HEALTH CHIEFS are today one step closer to adding fluoride to Southampton’s tap water supply.
They have agreed to launch a £178,000 three-month public consultation into the controversial plan.
Those supporting the scheme say that it could be the solution to the city’s poor dental health record.
But campaigners have vowed to fight the plan to add what they describe as “poison” to South-ampton’s water supply.
They say a scheme to top up levels of fluoride in tap water delivered to two-thirds of the city’s households could cause side effects including cancer and brain damage.
During the consultation, residents will get the chance to hear the arguments for and against fluoridation at public meetings, while views will be gathered through questionnaires.
Dangerous’ The board of the South Central Strategic Health Authority (SHA), which oversees the region’s healthcare, yesterday agreed residents should be consulted on the scheme.
But the controversial plans have caused anger among campaigners who say the evidence in favour of adding fluoride is flawed.
Hampshire Against Fluorid-ation is a group dedicated to fighting the scheme, arguing it can cause skeletal fluorosis, brittle bones, brain damage, bone cancer, thyroid problems and hypersensitive reactions.
“It is a poison – that’s its only status in UK law,” the group’s treasurer, Peter Richards told the Daily Echo last night.
“It comes out somewhere between lead and arsenic for toxicity. It’s hugely dangerous stuff.
“Our bodies can only excrete half of it, and the rest gets stored in body tissue, particularly bones.
“There can only be one reason to fluoridate and that’s if it is effective in improving children’s dental health. It’s been proven over and over again that it doesn’t work.”
His organisation is affiliated to the National Pure Water Association, and both plan to vigorously oppose the scheme during the public consultation, which is expected to start in August.
John Graham, the association’s vice chairman, told the SHA board that adding anything to the water supply would be against European law.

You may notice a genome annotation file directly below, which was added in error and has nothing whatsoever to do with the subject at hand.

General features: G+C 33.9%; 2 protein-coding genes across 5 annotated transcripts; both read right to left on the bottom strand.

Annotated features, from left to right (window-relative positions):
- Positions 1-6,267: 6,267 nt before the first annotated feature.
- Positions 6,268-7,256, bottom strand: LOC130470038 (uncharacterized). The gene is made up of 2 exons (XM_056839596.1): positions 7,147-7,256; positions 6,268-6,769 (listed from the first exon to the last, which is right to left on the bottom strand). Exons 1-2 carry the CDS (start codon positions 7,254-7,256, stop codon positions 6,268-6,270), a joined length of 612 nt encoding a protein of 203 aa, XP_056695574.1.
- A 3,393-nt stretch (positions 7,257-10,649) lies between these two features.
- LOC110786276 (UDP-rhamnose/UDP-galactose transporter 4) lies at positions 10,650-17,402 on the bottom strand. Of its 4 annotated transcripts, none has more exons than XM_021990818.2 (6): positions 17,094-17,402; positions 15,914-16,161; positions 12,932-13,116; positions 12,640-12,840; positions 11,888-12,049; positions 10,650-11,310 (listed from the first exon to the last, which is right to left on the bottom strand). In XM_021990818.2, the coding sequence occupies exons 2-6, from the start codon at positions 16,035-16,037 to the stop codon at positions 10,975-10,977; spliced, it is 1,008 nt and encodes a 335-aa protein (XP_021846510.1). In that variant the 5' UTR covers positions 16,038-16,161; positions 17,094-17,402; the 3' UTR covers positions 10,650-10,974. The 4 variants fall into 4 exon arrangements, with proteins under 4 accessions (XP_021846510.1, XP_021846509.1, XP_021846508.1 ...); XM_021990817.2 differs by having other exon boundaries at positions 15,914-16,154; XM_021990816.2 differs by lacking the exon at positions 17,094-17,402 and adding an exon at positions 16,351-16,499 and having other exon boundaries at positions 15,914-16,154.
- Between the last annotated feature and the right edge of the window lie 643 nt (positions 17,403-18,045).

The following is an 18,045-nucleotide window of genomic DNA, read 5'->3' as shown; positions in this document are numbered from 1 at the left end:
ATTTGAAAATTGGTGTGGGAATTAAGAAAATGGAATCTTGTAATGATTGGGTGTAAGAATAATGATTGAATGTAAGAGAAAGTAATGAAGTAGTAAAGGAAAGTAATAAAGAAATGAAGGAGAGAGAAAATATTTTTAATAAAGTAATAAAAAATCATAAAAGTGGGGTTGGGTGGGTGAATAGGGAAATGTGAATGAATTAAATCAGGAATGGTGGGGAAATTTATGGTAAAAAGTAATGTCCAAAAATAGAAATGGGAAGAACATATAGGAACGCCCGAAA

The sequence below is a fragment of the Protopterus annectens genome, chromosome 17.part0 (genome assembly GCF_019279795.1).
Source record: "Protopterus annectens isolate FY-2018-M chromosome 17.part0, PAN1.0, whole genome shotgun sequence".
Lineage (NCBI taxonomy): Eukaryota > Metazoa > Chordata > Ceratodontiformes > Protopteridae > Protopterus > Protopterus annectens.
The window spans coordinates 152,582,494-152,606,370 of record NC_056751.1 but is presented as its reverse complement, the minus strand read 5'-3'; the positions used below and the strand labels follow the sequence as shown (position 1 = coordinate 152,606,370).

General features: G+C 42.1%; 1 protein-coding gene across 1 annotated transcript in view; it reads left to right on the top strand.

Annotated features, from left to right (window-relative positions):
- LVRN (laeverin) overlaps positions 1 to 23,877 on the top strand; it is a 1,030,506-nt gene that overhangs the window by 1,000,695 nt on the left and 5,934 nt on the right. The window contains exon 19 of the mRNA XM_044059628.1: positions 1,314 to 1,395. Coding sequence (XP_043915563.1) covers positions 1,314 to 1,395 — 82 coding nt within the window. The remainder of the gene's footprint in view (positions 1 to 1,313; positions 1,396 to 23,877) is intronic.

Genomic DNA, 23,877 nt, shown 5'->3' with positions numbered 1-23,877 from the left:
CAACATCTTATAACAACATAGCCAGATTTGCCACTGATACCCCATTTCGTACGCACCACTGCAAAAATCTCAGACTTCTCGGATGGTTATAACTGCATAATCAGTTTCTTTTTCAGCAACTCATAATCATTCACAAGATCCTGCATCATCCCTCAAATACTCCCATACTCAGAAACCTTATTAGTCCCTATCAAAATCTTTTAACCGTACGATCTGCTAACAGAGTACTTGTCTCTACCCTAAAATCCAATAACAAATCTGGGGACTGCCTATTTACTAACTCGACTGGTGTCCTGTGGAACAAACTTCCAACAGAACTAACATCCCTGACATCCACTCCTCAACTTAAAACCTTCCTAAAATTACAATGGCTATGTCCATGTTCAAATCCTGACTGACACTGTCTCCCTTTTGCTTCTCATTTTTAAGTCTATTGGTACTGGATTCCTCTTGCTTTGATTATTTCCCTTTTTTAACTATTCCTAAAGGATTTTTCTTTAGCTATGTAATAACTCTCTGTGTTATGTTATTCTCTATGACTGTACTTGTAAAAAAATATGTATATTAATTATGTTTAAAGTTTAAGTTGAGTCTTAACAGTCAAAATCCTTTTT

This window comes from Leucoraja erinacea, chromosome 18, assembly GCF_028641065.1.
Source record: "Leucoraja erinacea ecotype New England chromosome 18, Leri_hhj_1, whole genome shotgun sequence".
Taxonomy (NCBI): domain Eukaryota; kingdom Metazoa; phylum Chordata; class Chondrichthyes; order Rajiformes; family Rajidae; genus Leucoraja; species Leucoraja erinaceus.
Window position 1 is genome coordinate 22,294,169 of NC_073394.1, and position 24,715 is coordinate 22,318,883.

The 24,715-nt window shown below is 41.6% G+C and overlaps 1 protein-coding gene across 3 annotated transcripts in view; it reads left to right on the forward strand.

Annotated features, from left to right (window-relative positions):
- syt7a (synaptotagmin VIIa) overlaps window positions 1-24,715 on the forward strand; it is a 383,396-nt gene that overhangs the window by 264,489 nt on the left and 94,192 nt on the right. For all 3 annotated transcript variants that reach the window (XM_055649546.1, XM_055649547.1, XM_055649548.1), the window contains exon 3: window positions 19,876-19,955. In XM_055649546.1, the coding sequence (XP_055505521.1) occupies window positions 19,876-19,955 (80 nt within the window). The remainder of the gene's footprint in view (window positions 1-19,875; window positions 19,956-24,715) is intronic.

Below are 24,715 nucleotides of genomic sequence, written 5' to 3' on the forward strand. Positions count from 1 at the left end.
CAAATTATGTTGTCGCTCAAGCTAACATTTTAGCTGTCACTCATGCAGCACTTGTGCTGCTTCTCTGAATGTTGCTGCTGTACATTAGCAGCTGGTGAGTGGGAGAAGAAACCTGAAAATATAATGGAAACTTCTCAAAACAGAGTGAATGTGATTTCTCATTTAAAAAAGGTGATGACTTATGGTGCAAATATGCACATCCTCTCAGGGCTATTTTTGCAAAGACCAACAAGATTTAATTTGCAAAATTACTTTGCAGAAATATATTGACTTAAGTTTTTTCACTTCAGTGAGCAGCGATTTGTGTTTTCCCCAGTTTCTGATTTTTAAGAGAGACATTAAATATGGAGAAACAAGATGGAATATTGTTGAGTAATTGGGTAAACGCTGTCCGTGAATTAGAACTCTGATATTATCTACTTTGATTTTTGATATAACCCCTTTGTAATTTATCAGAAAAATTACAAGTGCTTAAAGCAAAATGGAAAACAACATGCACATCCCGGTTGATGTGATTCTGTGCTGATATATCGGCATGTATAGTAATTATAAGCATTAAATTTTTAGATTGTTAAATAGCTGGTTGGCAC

He said the Convention on Human Rights says all citizens must give their informed individual consent before receiving medication, and must be free to withdraw that permission at any time.
Mr Graham also argued that if anyone were to fall ill as a direct result of the added fluoride they could take those responsible for putting it there to court.
“It constitutes an assault,” he said.
“Water companies carrying out that will be guilty of an act of battery, and criminal charges could result if people suffer.”
The association says there is little scientific evidence to show the benefits of fluoridated water, and worries that proof of other side- effects has been covered up.
“Fluoridation is fundamentally wrong,” said Mr Graham.
Health bosses last night defended the scheme and welcomed the decision for a public consultation to go ahead.
Dr Jeyanthi John, a Southamp-ton PCT dental public health consultant, said fluoridation could drastically improve the state of the city’s teeth.
Preventable “We compared Shirley in Southampton with Shirley in Solihull, because they are very similar areas with vastly different dental health,” she said.
“The only difference was water fluoridation.
“If this benefits so many people, why should we deny the people of Southampton those benefits?
“It is totally unacceptable in the 21st century that we have an entirely preventable disease that we allow people to suffer from.”
Details of the public consultation will now be finalised before the SHA board’s July meeting.
The exercise, which the SHA insists will be thorough and fair, is expected to begin in mid-August, and must run for at least 12 weeks.
Once residents’ feedback has been independently assessed, the board will decide whether to give fluoridation the green light in January 2009.
“It must be emphasised that no decision to fluoridate water supplies has been taken,” said Professor John Newton, Regional Director of Public Health.
“It is important that before any decision is made, everyone who lives and works in the area has the opportunity to look at the available facts and have their say.”
The Daily Echo requested confirmation from the SHA that the scheme would be dropped if the public consultation shows residents are opposed to it, and also why four identified priority areas would not receive fluoridated water under the proposals. At the time of going to press we had not received a response.